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It can’t be done they said …

All Katana forged in Japan must be forged from Tamahagane! Everybody knows that, right ?  To be honest, this was also my first reaction when I met Chris Loeber back in 2019.We both had been commenting on some “Katana” related subreddit, trying to keep people from blowing their money on the overpriced junk that gets cranked out by sweatshops in cities like Longquan while the  old art of forging Katana in Japan is in commercial decline. Not only because of  the competition from China, but also due to a lack of interest on their domestic market and the high cost that put real Japanese swords out of reach for most practitioners of  arts like Battodo or Tameshigiri. And Chris and Shin had decided to change that.  Both the cost of  “Wako”, the iron-sand-based raw material that comes out of the NBTHK’s tatara furnaces, as well as the labor intense steps required to create the “Sunobe” from which the Katana is finally forged, contribute a lot of cost to the end product. What if one was able to  skip those steps and instead forge a Katana from modern steel but with all the knowledge and experience of a true Katana-Kaji ?

The steel

The steel traditionally used for forging Katana in Japan is Tama-Hagane,  a steel made from iron sand (satetsu) using a smelting process to get rid of the unwanted admixtures.  Tamahagane is heterogeneous and is partly characterised by a high carbon content. It is also low in undesirable admixtures such as sulphur and phosphorus. But it is hardly first choice for a smith for a Katana in the 21st century. 

Matsukaze’s blade is thus forged from Shirogami III (Shirogami-Ko) steel. Shirogami is a very pure Japanese high carbon steel  with the least amount of impurities in the form of Sulfur (S) and Phosphorus (P).  Carbon (C)  is at 0.8%. It is similar to AISI W108 and clearly superior to steel commonly used for practitioners blades like AISI 1095. The name white paper steel results from the white paper manufacturers used when wrapping the blade after forging.  It hardens to a Rockwell hardness between 58 and 63.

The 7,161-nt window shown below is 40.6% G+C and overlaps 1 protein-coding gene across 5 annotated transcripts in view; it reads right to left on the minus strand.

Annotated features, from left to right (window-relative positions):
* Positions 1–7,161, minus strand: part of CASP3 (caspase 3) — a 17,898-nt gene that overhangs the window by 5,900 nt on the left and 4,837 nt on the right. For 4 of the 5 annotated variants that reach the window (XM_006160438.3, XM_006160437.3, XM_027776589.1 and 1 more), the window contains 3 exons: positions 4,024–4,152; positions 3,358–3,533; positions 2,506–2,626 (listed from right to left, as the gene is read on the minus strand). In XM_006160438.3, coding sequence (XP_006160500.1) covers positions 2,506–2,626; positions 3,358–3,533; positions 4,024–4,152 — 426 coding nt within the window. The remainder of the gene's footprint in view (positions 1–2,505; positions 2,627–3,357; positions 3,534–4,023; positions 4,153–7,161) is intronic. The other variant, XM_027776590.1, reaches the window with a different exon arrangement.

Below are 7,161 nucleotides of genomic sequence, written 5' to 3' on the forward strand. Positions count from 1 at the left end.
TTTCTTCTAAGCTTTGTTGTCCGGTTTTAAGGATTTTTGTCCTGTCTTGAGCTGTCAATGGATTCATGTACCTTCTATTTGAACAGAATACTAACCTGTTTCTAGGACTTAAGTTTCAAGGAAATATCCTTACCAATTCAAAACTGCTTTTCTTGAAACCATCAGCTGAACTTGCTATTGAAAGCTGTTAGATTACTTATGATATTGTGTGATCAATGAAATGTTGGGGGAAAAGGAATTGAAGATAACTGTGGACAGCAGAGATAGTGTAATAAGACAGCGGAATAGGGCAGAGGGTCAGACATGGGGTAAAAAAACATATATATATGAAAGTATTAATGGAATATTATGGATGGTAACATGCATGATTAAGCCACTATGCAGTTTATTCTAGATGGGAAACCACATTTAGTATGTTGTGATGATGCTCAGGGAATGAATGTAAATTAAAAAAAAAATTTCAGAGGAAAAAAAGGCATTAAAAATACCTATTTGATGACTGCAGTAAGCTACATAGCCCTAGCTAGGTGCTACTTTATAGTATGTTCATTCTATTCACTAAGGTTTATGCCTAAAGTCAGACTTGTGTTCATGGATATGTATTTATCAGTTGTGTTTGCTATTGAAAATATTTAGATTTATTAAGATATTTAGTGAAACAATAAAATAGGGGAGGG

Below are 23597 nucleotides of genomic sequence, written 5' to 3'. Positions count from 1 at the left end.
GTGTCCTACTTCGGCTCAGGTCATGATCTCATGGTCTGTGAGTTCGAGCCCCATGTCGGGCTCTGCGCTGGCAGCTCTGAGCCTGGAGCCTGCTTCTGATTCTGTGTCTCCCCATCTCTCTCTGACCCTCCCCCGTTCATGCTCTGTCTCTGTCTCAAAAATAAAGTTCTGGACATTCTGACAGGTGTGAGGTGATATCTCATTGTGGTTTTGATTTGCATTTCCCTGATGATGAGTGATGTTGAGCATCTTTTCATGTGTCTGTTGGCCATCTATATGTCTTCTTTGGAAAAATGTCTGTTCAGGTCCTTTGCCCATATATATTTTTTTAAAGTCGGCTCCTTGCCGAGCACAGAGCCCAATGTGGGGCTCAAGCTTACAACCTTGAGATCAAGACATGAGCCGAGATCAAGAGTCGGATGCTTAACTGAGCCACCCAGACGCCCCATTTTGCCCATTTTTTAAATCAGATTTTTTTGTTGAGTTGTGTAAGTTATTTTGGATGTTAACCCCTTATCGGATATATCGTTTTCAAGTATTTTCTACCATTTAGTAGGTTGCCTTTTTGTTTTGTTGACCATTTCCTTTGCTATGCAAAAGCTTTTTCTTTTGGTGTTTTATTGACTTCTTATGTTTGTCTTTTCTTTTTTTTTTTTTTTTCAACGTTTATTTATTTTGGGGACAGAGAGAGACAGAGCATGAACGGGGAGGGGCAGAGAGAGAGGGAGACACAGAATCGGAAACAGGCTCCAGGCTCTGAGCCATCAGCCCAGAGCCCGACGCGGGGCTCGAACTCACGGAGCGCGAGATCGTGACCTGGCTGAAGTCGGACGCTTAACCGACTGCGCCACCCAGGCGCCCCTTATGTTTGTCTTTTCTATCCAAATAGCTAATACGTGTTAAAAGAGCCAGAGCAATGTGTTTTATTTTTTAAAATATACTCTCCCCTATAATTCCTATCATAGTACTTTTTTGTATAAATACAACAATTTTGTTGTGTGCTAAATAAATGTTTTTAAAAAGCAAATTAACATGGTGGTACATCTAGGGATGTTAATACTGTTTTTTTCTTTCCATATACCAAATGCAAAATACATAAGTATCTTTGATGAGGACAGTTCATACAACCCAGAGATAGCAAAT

Forging the blade

Shirogami-Ko has a narrow range of temperatures for hardening and requires an experienced blacksmith. All Matsukaze blades are constructed, like the majority of historic Katana, in Kobuse around a Shingane of mild steel. Please check out our blog if you want to learn more about the actual forging process. The blade you will order will be forged to your needs and specifications regarding its dimensions (Nagasa, Sori, Moto- and Sakihaba as well as Moto- and Sakigasane).  We are also offering a range of different of different Hamon-Types. But please note that very intricate Hamons will cost extra and you would be well advised to listen to our smith if he has any concerns regarding your choices. While we are currently concentrating on Katana, we are planning to also offer Wakizashi and Tanto in the course of 2023, so you will be able to build your own Daisho. 

Polishing the blade. 

All Matsukaze blades are meticulously hand-polished on natural stones by an experienced Togishi. We checked out a number of different Togishi in Japan, Europe and the US and finally ended up with two that we found to deliver the best results at reasonable cost.  Although the steel that is being used is obviously non-folded, our polisher Christophe managed to bring out a fine and dense Hada in the Jigane.  Since Shirogami-steel is significantly harder than traditional Tamahagane, it takes a lot of elbow-grease to polish. We generally tend to go for a “Iai-polish” instead of a full “show-polish”, but, of course, our polisher is also willing to put in extra work (at extra cost) to go the full nine yards to a full “nihonto-class” togi, if you so choose.